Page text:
Wild Things

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11d 0h 0m

Journal

Our favorite things about Costa Rica were the creatures we encountered both inside and outside our bamboo house. Our first discovery was the foot-long gekko in the shower. Then the critters both inside and outside the bug tent. Thankfully, there were no mosquitoes or biting insects at all.

Here are a few highlights that we captured on film:

Hermit crabs scuttle on the beach in an endless meandering parade. Where’s everyone headed?

https://vimeo.com/62213399

A troop of leaf cutters marches on for hundreds of yards.

Take a moment to listen to the dulcet tones of the Cicada drones: [sc_embed_player fileurl="http://beyond.thirddoor.com/site/wp-content/uploads/2013/03/cicada_drone.mp3"]

Here’s an agouti in the yard. She’s about 18 inches long, and reminded us of a long-legged smooth coated guinea pig who moves like a rabbit. Not much to watch as she doesn’t move in this clip, but turn volume all the way up, listen to the end, and then imagine the aural addition of crashing waves and howler monkeys to get the full effect. That was our Costa Rican sound loop 24/7.

We found this blue iguana on a short walk down the road. He was molting and looked like he’d just pulled a shirt of dull gold chain mail over his bright blue body.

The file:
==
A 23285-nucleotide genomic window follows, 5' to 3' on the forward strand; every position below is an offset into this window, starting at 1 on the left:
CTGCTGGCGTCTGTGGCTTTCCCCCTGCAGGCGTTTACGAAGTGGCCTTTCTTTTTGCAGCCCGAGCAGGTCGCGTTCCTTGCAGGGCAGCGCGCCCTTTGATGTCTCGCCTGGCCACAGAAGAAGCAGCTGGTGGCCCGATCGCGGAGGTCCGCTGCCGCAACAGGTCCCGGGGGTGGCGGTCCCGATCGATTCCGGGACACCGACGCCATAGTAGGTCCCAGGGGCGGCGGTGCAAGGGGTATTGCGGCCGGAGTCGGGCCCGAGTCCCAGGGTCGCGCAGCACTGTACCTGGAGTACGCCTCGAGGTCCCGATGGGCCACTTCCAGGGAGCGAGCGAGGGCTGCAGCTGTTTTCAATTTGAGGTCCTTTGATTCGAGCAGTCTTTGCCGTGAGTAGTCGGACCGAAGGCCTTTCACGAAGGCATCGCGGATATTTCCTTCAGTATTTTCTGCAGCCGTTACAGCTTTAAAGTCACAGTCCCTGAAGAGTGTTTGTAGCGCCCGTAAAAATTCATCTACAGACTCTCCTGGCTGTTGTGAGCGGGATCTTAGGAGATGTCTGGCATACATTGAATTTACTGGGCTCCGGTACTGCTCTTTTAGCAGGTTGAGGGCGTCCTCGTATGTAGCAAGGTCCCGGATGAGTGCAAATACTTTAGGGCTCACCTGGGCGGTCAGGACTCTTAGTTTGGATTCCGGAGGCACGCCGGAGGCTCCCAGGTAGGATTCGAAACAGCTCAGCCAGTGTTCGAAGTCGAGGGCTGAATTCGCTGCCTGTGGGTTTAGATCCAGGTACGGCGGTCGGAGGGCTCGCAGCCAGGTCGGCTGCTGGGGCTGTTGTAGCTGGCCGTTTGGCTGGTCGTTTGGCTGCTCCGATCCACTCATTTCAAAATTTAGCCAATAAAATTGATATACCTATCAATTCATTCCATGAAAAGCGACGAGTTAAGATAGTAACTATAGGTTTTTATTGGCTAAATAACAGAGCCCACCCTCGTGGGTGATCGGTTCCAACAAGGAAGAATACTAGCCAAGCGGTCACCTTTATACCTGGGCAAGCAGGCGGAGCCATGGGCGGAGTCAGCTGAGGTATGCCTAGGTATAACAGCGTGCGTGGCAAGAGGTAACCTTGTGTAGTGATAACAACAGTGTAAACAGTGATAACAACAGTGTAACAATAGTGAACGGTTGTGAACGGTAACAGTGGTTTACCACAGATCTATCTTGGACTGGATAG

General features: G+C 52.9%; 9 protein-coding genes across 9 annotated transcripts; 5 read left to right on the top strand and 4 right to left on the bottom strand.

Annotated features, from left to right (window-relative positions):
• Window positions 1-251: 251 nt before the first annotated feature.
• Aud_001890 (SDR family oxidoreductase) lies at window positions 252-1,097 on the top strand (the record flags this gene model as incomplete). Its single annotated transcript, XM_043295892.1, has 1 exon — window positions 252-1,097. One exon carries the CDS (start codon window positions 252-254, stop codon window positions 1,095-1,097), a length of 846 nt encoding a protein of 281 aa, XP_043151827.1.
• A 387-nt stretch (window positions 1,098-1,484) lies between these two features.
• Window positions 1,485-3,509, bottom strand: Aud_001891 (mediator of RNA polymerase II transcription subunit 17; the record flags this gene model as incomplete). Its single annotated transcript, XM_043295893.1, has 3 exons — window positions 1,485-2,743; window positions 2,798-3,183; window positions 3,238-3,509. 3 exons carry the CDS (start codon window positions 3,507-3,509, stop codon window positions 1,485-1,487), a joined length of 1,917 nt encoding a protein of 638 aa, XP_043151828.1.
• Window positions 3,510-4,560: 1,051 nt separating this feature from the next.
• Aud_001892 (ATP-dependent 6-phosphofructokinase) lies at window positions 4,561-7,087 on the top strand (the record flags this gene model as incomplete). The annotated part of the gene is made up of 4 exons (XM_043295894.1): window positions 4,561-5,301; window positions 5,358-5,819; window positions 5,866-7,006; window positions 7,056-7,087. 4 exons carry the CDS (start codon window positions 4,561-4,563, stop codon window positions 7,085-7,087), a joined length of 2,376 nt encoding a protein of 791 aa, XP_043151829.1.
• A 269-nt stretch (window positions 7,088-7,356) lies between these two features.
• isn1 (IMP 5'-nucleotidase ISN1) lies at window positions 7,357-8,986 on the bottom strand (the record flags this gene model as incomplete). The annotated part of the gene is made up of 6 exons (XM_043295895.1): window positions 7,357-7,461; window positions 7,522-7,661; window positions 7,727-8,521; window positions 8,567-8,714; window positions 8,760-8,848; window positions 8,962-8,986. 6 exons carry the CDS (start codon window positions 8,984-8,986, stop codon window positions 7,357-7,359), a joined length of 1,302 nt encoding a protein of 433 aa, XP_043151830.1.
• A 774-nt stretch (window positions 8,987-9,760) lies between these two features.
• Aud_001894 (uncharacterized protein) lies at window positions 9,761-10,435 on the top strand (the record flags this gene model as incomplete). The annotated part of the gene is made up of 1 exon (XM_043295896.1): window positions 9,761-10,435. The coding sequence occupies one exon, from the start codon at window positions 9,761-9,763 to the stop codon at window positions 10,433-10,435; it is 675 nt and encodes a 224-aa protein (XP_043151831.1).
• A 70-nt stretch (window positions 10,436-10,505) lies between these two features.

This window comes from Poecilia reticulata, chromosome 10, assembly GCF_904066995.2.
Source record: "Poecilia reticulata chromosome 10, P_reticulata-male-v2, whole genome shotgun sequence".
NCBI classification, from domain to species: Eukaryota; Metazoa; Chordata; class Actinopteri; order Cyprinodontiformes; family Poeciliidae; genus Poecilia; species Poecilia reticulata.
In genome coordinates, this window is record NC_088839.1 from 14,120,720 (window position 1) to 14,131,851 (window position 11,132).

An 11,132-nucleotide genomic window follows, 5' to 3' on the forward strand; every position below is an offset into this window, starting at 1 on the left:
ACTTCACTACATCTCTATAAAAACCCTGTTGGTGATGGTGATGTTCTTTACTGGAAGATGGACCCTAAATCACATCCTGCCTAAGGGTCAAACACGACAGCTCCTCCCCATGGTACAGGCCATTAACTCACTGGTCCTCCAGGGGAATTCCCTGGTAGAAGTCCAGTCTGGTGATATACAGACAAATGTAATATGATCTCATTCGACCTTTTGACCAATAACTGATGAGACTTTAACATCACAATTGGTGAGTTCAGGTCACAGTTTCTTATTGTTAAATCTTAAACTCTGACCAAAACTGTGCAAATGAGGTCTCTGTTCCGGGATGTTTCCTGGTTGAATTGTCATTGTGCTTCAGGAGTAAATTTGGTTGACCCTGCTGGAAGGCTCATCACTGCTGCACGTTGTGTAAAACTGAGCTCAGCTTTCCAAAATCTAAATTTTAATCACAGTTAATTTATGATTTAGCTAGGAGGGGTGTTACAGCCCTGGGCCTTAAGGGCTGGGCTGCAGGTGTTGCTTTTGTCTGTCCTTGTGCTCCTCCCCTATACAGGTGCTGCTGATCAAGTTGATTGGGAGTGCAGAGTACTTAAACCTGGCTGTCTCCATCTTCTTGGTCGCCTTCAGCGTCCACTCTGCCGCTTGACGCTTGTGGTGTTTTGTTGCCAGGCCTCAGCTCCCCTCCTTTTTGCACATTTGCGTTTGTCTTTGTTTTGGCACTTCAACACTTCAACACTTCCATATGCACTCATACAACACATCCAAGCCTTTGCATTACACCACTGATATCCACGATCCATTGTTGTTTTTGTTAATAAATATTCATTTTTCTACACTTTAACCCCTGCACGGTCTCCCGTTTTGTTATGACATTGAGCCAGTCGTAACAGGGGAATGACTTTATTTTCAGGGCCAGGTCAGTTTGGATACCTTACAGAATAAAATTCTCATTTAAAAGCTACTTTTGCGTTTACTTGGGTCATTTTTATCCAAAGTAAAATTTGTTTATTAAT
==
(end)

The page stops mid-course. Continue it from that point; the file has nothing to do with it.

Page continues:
After spending $170 for guide services on a day hike to Corcovado National Park, and seeing very little, we soon discovered that the best way to meet animals was from our porch, armed with our trusty binoculars. My favorite creature to watch was the five foot long ctenosaur that crept up to the top of a 75 foot tree across the yard every afternoon. After a little google research, I discovered that their daily routine is to seek out a place to safely bask in the heat to aid in digestion. This particular guy sported a rosy red head and a wobbly gray wattle that he’d shake vigorously to attract his modestly attired girl friend on the next tree over. I wish I’d had a telephoto lens!  Very thankful that I had no idea where he spends his nights. The “internet cafe” was right below his daytime perch. The ctenosaur is commonly referred to in Spanish as the ‘gallina de palo,’ or ‘tree chicken.’

This was posted at Corcovado National Park, indicating the range of wildlife that we might have encountered:
Tracks of Costa Rica poster

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